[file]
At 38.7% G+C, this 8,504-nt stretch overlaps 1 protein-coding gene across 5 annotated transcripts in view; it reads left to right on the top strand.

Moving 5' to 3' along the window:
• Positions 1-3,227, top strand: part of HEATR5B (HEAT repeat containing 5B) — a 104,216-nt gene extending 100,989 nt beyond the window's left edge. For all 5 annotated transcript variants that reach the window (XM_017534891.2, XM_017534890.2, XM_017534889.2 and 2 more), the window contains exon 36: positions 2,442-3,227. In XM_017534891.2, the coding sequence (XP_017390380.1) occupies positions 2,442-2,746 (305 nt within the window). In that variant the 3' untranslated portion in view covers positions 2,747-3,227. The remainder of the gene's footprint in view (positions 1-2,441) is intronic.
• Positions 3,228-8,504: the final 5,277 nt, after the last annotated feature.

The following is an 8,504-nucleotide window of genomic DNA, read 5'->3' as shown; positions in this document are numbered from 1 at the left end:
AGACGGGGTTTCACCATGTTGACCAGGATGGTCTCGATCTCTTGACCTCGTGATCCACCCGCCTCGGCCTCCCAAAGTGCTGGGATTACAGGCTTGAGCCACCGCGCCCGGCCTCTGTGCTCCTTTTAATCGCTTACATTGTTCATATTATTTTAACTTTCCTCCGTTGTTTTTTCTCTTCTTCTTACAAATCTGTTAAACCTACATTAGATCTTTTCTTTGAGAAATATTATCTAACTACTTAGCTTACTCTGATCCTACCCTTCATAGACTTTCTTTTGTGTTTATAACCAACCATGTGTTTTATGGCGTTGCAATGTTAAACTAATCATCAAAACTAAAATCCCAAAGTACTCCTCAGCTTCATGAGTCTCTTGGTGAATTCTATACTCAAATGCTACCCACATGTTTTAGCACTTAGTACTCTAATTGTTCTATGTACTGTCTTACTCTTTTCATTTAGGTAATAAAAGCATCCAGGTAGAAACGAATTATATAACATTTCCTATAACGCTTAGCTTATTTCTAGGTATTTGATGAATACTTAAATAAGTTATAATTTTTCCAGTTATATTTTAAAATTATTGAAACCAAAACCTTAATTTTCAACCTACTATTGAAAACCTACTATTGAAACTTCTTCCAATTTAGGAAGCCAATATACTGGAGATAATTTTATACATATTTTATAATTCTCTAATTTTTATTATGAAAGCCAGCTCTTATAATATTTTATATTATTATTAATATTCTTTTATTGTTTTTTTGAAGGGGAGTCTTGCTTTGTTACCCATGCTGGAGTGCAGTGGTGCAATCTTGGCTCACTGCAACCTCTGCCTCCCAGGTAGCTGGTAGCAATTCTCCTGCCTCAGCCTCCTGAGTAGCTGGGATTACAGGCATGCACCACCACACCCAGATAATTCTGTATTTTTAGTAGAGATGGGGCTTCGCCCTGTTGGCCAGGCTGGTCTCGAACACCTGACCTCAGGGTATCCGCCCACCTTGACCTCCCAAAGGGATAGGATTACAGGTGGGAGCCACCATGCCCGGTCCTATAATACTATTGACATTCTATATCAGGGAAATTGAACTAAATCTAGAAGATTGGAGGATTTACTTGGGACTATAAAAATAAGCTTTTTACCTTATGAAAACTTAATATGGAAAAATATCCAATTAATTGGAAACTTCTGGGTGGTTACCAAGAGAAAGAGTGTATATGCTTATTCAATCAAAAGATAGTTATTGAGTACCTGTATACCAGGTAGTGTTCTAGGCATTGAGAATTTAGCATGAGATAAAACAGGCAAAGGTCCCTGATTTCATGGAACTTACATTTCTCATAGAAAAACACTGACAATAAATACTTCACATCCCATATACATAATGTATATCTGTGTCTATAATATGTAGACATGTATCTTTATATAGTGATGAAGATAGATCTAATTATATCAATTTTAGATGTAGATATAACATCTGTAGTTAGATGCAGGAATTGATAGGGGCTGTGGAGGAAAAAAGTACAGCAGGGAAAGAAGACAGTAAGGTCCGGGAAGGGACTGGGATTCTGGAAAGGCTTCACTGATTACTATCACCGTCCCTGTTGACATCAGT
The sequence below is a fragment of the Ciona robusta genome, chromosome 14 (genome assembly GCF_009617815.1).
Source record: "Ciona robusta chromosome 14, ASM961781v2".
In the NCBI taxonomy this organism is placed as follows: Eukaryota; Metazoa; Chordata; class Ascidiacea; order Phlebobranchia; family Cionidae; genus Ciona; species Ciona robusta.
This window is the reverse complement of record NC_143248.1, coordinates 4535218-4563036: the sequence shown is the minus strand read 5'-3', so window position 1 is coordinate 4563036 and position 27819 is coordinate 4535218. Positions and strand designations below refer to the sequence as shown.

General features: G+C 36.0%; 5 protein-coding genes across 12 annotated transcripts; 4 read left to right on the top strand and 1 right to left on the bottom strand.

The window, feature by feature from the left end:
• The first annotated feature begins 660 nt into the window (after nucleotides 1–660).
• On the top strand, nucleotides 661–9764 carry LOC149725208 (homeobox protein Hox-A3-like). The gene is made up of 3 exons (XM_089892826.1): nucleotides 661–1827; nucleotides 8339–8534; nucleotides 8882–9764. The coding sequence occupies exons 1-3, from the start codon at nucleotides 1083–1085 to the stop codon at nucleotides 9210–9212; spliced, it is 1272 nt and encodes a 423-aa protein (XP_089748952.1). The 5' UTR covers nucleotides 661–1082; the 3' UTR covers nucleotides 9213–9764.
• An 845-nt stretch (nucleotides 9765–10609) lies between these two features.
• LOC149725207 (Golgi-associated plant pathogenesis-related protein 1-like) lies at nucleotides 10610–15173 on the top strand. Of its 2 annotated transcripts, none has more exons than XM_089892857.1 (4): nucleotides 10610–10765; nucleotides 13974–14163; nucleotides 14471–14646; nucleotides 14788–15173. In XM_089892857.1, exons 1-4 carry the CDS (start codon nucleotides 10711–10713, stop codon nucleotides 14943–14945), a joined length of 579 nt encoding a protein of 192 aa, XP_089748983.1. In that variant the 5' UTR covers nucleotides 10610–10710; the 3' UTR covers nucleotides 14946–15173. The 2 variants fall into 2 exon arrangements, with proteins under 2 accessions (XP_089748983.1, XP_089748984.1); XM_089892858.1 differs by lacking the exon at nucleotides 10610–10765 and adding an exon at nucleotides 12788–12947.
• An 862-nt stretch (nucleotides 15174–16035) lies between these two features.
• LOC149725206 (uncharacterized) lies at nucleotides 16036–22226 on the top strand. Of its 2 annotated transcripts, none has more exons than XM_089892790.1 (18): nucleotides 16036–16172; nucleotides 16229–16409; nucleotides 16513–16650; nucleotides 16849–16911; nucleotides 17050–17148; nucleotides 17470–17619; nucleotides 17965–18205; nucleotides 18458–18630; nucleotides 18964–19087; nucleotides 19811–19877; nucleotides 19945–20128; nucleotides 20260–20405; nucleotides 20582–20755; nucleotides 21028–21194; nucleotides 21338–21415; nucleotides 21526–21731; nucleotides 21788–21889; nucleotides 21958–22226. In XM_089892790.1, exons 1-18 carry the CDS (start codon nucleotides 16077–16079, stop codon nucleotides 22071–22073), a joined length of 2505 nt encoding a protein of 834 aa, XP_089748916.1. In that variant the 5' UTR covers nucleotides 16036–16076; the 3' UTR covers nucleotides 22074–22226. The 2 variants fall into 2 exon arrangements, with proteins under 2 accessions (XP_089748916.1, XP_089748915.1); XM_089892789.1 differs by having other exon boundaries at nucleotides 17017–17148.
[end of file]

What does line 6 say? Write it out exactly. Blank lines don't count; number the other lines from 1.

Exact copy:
AGACGGGGTTTCACCATGTTGACCAGGATGGTCTCGATCTCTTGACCTCGTGATCCACCCGCCTCGGCCTCCCAAAGTGCTGGGATTACAGGCTTGAGCCACCGCGCCCGGCCTCTGTGCTCCTTTTAATCGCTTACATTGTTCATATTATTTTAACTTTCCTCCGTTGTTTTTTCTCTTCTTCTTACAAATCTGTTAAACCTACATTAGATCTTTTCTTTGAGAAATATTATCTAACTACTTAGCTTACTCTGATCCTACCCTTCATAGACTTTCTTTTGTGTTTATAACCAACCATGTGTTTTATGGCGTTGCAATGTTAAACTAATCATCAAAACTAAAATCCCAAAGTACTCCTCAGCTTCATGAGTCTCTTGGTGAATTCTATACTCAAATGCTACCCACATGTTTTAGCACTTAGTACTCTAATTGTTCTATGTACTGTCTTACTCTTTTCATTTAGGTAATAAAAGCATCCAGGTAGAAACGAATTATATAACATTTCCTATAACGCTTAGCTTATTTCTAGGTATTTGATGAATACTTAAATAAGTTATAATTTTTCCAGTTATATTTTAAAATTATTGAAACCAAAACCTTAATTTTCAACCTACTATTGAAAACCTACTATTGAAACTTCTTCCAATTTAGGAAGCCAATATACTGGAGATAATTTTATACATATTTTATAATTCTCTAATTTTTATTATGAAAGCCAGCTCTTATAATATTTTATATTATTATTAATATTCTTTTATTGTTTTTTTGAAGGGGAGTCTTGCTTTGTTACCCATGCTGGAGTGCAGTGGTGCAATCTTGGCTCACTGCAACCTCTGCCTCCCAGGTAGCTGGTAGCAATTCTCCTGCCTCAGCCTCCTGAGTAGCTGGGATTACAGGCATGCACCACCACACCCAGATAATTCTGTATTTTTAGTAGAGATGGGGCTTCGCCCTGTTGGCCAGGCTGGTCTCGAACACCTGACCTCAGGGTATCCGCCCACCTTGACCTCCCAAAGGGATAGGATTACAGGTGGGAGCCACCATGCCCGGTCCTATAATACTATTGACATTCTATATCAGGGAAATTGAACTAAATCTAGAAGATTGGAGGATTTACTTGGGACTATAAAAATAAGCTTTTTACCTTATGAAAACTTAATATGGAAAAATATCCAATTAATTGGAAACTTCTGGGTGGTTACCAAGAGAAAGAGTGTATATGCTTATTCAATCAAAAGATAGTTATTGAGTACCTGTATACCAGGTAGTGTTCTAGGCATTGAGAATTTAGCATGAGATAAAACAGGCAAAGGTCCCTGATTTCATGGAACTTACATTTCTCATAGAAAAACACTGACAATAAATACTTCACATCCCATATACATAATGTATATCTGTGTCTATAATATGTAGACATGTATCTTTATATAGTGATGAAGATAGATCTAATTATATCAATTTTAGATGTAGATATAACATCTGTAGTTAGATGCAGGAATTGATAGGGGCTGTGGAGGAAAAAAGTACAGCAGGGAAAGAAGACAGTAAGGTCCGGGAAGGGACTGGGATTCTGGAAAGGCTTCACTGATTACTATCACCGTCCCTGTTGACATCAGT